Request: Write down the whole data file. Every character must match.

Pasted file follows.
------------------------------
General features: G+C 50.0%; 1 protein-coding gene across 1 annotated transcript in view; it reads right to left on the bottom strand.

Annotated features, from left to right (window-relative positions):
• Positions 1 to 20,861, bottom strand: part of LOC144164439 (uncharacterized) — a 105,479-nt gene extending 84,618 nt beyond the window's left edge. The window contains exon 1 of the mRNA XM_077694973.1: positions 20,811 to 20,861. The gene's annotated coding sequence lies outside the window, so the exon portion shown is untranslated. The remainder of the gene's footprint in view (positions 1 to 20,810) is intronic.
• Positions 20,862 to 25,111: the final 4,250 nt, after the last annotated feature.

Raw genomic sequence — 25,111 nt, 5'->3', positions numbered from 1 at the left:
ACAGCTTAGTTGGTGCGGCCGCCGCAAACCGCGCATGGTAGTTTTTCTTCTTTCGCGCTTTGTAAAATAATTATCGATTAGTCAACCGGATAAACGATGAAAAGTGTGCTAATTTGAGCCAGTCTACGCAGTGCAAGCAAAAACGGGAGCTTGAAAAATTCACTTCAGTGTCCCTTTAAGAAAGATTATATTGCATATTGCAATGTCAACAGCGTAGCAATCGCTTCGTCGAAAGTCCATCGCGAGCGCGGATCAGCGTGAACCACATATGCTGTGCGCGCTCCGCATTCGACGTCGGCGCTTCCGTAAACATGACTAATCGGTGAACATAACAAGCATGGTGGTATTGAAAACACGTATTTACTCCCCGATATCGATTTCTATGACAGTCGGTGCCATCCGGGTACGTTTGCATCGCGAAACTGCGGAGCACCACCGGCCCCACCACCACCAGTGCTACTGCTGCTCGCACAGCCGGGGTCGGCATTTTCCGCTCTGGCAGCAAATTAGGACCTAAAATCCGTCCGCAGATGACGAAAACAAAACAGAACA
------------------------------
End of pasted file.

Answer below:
General features: G+C 50.0%; 1 protein-coding gene across 1 annotated transcript in view; it reads right to left on the bottom strand.

Annotated features, from left to right (window-relative positions):
• Positions 1 to 20,861, bottom strand: part of LOC144164439 (uncharacterized) — a 105,479-nt gene extending 84,618 nt beyond the window's left edge. The window contains exon 1 of the mRNA XM_077694973.1: positions 20,811 to 20,861. The gene's annotated coding sequence lies outside the window, so the exon portion shown is untranslated. The remainder of the gene's footprint in view (positions 1 to 20,810) is intronic.
• Positions 20,862 to 25,111: the final 4,250 nt, after the last annotated feature.

Raw genomic sequence — 25,111 nt, 5'->3', positions numbered from 1 at the left:
ACAGCTTAGTTGGTGCGGCCGCCGCAAACCGCGCATGGTAGTTTTTCTTCTTTCGCGCTTTGTAAAATAATTATCGATTAGTCAACCGGATAAACGATGAAAAGTGTGCTAATTTGAGCCAGTCTACGCAGTGCAAGCAAAAACGGGAGCTTGAAAAATTCACTTCAGTGTCCCTTTAAGAAAGATTATATTGCATATTGCAATGTCAACAGCGTAGCAATCGCTTCGTCGAAAGTCCATCGCGAGCGCGGATCAGCGTGAACCACATATGCTGTGCGCGCTCCGCATTCGACGTCGGCGCTTCCGTAAACATGACTAATCGGTGAACATAACAAGCATGGTGGTATTGAAAACACGTATTTACTCCCCGATATCGATTTCTATGACAGTCGGTGCCATCCGGGTACGTTTGCATCGCGAAACTGCGGAGCACCACCGGCCCCACCACCACCAGTGCTACTGCTGCTCGCACAGCCGGGGTCGGCATTTTCCGCTCTGGCAGCAAATTAGGACCTAAAATCCGTCCGCAGATGACGAAAACAAAACAGAACA